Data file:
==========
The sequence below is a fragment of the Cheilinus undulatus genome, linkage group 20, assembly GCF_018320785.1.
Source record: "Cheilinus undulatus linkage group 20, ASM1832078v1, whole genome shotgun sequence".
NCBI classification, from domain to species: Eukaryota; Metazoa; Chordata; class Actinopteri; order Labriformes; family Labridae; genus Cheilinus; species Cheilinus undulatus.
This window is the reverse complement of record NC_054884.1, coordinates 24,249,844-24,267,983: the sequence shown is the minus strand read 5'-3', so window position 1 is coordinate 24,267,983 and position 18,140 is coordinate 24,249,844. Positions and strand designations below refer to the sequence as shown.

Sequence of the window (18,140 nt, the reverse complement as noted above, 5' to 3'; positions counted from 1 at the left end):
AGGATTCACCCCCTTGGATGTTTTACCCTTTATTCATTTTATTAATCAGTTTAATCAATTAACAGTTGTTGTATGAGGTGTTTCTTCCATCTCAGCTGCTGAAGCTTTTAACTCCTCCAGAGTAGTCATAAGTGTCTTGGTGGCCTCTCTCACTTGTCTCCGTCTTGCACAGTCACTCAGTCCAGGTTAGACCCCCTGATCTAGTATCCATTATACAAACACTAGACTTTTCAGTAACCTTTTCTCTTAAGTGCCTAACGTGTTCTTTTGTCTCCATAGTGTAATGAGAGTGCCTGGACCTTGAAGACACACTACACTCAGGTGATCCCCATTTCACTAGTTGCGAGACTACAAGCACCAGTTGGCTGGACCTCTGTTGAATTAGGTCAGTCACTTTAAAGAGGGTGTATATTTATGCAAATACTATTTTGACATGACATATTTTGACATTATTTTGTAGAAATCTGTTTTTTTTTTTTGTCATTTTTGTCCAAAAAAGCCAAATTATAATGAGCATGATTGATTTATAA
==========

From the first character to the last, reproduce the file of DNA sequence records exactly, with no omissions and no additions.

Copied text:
The sequence below is a fragment of the Cheilinus undulatus genome, linkage group 20, assembly GCF_018320785.1.
Source record: "Cheilinus undulatus linkage group 20, ASM1832078v1, whole genome shotgun sequence".
NCBI classification, from domain to species: Eukaryota; Metazoa; Chordata; class Actinopteri; order Labriformes; family Labridae; genus Cheilinus; species Cheilinus undulatus.
This window is the reverse complement of record NC_054884.1, coordinates 24,249,844-24,267,983: the sequence shown is the minus strand read 5'-3', so window position 1 is coordinate 24,267,983 and position 18,140 is coordinate 24,249,844. Positions and strand designations below refer to the sequence as shown.

Sequence of the window (18,140 nt, the reverse complement as noted above, 5' to 3'; positions counted from 1 at the left end):
AGGATTCACCCCCTTGGATGTTTTACCCTTTATTCATTTTATTAATCAGTTTAATCAATTAACAGTTGTTGTATGAGGTGTTTCTTCCATCTCAGCTGCTGAAGCTTTTAACTCCTCCAGAGTAGTCATAAGTGTCTTGGTGGCCTCTCTCACTTGTCTCCGTCTTGCACAGTCACTCAGTCCAGGTTAGACCCCCTGATCTAGTATCCATTATACAAACACTAGACTTTTCAGTAACCTTTTCTCTTAAGTGCCTAACGTGTTCTTTTGTCTCCATAGTGTAATGAGAGTGCCTGGACCTTGAAGACACACTACACTCAGGTGATCCCCATTTCACTAGTTGCGAGACTACAAGCACCAGTTGGCTGGACCTCTGTTGAATTAGGTCAGTCACTTTAAAGAGGGTGTATATTTATGCAAATACTATTTTGACATGACATATTTTGACATTATTTTGTAGAAATCTGTTTTTTTTTTTTGTCATTTTTGTCCAAAAAAGCCAAATTATAATGAGCATGATTGATTTATAA